A new study in the UK suggests that screening for ovarian cancer could offer major benefits in terms of early detection, and potentially lead to 20% fewer deaths from the disease a year.
This ground-breaking 14-year study involved 200,000 women in the UK, and was recently published in the British medical journal the Lancet.
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Despite the apparently good news, both the researchers and independent experts warn it is too early to call for mass ovarian cancer screenings until there is other data confirming the results.
Keep in mind that ovarian cancer is difficult to detect because symptoms like abdominal pain, bloating and problems with eating, are also commonly caused by other conditions.
More on new UK study of ovarian cancer screening
The UK Collaborative Trial of Ovarian Cancer Screening is a huge clinical trial, and was designed to give the final verdict on the value of screening, but it turned out the results were not that clear cut. The studied examined levels of chemical marker CA125 in the women’s blood.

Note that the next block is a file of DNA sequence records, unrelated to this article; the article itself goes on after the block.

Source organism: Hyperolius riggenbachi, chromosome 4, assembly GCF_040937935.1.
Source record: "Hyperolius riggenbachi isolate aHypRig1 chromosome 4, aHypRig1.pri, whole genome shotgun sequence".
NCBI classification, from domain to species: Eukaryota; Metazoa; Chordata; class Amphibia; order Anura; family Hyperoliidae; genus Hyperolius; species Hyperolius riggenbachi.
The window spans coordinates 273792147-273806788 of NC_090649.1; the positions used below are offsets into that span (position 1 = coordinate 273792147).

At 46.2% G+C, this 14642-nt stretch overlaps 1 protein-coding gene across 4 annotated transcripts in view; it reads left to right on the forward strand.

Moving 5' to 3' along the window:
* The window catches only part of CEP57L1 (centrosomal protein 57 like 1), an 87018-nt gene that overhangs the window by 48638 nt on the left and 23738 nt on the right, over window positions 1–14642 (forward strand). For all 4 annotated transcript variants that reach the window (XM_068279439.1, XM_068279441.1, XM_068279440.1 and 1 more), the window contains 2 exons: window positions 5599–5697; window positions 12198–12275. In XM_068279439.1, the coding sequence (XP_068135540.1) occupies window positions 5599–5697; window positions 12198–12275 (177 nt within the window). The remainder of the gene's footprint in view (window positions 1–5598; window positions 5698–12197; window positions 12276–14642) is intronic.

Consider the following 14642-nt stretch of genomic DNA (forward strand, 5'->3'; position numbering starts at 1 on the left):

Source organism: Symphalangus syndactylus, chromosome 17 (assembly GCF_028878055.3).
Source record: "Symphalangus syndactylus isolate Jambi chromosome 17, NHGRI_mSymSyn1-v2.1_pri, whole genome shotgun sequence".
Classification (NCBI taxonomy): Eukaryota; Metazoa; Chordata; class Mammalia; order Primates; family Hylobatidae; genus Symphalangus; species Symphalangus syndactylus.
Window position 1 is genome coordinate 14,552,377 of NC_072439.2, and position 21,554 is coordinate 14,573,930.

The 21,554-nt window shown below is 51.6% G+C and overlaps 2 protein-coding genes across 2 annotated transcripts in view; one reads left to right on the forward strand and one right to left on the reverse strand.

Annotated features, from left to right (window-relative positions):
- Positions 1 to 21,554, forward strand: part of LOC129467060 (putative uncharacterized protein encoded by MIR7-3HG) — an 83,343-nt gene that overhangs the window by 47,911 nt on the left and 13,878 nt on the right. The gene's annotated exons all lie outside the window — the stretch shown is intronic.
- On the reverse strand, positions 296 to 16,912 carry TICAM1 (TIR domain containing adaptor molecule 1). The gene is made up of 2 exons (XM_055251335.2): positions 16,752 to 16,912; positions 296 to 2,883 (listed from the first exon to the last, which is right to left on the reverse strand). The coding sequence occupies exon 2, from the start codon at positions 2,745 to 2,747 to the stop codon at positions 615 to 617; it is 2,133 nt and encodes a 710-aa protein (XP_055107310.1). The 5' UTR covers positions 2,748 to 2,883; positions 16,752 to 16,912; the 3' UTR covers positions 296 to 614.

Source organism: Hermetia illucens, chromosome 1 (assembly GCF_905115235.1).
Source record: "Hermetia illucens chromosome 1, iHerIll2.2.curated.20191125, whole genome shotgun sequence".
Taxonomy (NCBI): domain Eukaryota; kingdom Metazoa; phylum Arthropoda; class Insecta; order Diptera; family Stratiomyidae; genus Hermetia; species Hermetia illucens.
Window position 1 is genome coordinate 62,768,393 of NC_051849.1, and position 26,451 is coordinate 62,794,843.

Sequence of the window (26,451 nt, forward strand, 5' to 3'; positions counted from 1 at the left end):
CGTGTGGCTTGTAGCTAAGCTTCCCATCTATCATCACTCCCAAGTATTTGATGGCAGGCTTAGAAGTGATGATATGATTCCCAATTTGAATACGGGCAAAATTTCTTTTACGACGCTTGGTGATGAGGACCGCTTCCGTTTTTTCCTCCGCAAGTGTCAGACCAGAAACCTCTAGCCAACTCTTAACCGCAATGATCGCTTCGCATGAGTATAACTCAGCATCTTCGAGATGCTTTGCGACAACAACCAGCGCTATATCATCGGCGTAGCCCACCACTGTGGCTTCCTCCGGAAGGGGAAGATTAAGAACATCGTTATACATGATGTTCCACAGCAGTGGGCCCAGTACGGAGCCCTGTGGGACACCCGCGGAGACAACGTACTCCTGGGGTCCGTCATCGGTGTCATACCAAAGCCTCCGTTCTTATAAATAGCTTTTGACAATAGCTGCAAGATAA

The researchers monitored changes in the levels of CA125 (which is produced by ovarian tissue) over time, and if levels moved up, then the women were sent for further testing and surgery in most cases.
However, the data from the study were not quite what was expected, and required interpretation which the researchers freely admit is “controversial”.
The initial statistical analysis of the data showed no statistically significant benefit to the screening procedure. However, there was a notable survival benefit when they removed any women who may have already started to develop ovarian tumors from the data.
Moreover, when the team analyzed the data using a less accurate statistical method, a statistically significant benefit was also found.
Principal investigator Prof. Usha Menon noted in an interview with BBC: “Is there clear evidence? I would say no.
“We don’t have clear evidence to go ahead with screening, but what we have are really encouraging estimates of around a 20% reduction, which we need to confirm.”
The reseachers also highlighted that almost all of the benefit to screening seems to be delayed, that is it kicks in towards the end of the trial.
Therefore, the team will continue to monitor the patients for at least another another three years to try and confirm there is a benefit.